May Tobacco Smoke Alarm Sounds on Tennis Star Michael Chang's Tobacco Racket

Call Issued for Teen Hero Chang to Stop Promoting Cigarettes at Tournaments

May. 29 1997

Washington, DC - Tennis star Michael Chang is an international hero among young people, especially in Asian countries, but his image is quickly becoming tarnished by a cloud of tobacco smoke. Today, the CAMPAIGN FOR TOBACCO-FREE KIDS sounded the May Tobacco Smoke Alarm on Chang and his promotional appearances on behalf of Salem and other tobacco brands. Michael Chang consistently plays in tournaments that are sponsored by tobacco companies, and in particular, by Salem, an RJ Reynolds brand. It has been reported that Chang is the only top player to enter the Salem sponsored Beijing Open since it began in 1993, and that in 1994, Chang received $200,000 just for playing in the Salem Tennis Open in Hong Kong -- six times as much as the winner’s purse. He has also played in Salem and Marlboro sponsored events in other Asian countries, and he is often featured in ads that promote these tobacco-supported events. "As a young, successful and likable tennis star, Michael Chang is a hero to children throughout the world, and especially in Asia," said Bill Novelli, president, CAMPAIGN FOR TOBACCO-FREE KIDS, "He has earned his reputation as a young man with a strong character both on and off the court. Unfortunately, his good work and wonderful career are in danger of being lost in a cloud of tobacco smoke." Novelli continued, "U.S. Tobacco companies are using Chang’s role-model status to sell more cigarettes to young people, especially in Asian countries. We’re sounding the Tobacco Smoke Alarm on Chang to encourage him to refuse these tobacco marketing efforts, and to warn people that his youthful popularity is being used to get more children addicted to smoking." On the eve of World No-Tobacco Day, the CAMPAIGN today joined with the Asian Pacific Partners for Empowerment and Leadership (APPEAL), in calling on Chang to stop taking part in tobacco marketing efforts. A letter signed by anti-tobacco advocates, including the CAMPAIGN, is being sent to Chang to make this request. APPEAL and other concerned organizations are also holding an event today in San Francisco to show how Asian American communities are being targeted by tobacco companies, and to discuss Chang’s involvement with the tobacco industry. "We want Michael to stop helping tobacco companies sell cigarettes to kids in Asia," said Rod Lew, project director for APPEAL. "Girls are a major target of U.S. tobacco companies and they’re using Michael’s popularity to legitimize their deadly product." "We know Michael Chang cares deeply about his young fans, and we’re appealing to him to end his association with cigarettes in order to protect the health of these impressionable kids," Novelli said. "By refusing to go along with tobacco promotional activities, Chang would become a role model not just for his superior tennis play, but also for his commitment to the health of the world’s children." Data from the World Health Organization show that smoking rates among teenagers are extremely high in Asian countries. Surveys show that in South Korea, 68 percent of male teenagers over 15 years old smoke daily, while in China the rate is 61 percent, in Indonesia the rate is 53 percent, and in Japan the rate is 59 percent. APPEAL is a national organization addressing tobacco control issues in Asian and Pacific Islander communities. The Tobacco Smoke Alarm is sounded monthly and is aimed at exposing the tobacco industry’s efforts to sell more of its products to children directly through clever marketing – and indirectly through its efforts to buy political influence. The CAMPAIGN FOR TOBACCO-FREE KIDS can be reached by email at: TobaccoSmokeAlarm@TobaccoFreeKids.org. The CAMPAIGN FOR TOBACCO-FREE KIDS is the largest initiative ever undertaken to decrease youth tobacco use in the United States. Its mandate is to focus the nation's attention and action on keeping tobacco marketing from seducing children, and making tobacco less accessible to kids.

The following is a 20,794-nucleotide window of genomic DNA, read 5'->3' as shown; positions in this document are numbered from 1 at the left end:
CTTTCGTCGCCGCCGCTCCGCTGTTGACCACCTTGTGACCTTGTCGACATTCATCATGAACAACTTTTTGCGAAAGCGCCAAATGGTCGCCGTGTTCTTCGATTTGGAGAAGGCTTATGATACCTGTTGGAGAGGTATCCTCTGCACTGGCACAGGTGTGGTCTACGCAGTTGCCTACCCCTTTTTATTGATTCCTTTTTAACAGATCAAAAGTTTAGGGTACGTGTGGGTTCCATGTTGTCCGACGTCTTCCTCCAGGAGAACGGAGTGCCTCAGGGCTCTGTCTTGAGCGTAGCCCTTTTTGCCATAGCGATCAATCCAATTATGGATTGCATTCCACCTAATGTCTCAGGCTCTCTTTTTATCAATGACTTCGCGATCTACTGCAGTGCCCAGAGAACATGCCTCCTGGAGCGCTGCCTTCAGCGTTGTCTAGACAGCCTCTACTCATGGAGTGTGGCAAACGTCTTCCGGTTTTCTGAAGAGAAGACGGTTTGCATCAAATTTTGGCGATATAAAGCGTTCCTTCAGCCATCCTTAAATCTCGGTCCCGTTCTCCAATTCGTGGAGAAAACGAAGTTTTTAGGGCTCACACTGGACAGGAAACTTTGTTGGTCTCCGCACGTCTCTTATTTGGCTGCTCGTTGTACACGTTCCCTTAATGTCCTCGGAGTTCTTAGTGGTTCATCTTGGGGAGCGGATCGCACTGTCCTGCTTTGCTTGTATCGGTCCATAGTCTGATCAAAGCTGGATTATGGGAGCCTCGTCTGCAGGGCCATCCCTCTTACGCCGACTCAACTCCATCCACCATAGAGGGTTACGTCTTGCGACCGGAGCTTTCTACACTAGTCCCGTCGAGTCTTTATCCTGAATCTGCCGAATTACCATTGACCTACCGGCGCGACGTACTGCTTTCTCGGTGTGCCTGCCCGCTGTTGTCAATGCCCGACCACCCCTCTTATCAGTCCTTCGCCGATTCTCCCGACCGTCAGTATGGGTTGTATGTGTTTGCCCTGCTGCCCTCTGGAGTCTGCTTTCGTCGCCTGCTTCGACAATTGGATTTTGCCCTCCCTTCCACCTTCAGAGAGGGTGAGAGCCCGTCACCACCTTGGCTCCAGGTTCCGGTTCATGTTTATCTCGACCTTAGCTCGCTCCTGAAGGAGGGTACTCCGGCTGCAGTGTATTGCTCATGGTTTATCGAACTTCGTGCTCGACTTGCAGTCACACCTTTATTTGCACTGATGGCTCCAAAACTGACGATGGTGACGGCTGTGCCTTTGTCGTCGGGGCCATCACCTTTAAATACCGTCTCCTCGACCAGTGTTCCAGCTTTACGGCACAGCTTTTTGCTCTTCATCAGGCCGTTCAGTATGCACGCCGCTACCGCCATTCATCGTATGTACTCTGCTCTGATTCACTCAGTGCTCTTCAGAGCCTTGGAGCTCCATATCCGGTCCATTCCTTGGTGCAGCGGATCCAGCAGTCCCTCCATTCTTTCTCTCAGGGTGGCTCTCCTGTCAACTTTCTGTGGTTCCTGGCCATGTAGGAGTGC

Media Contacts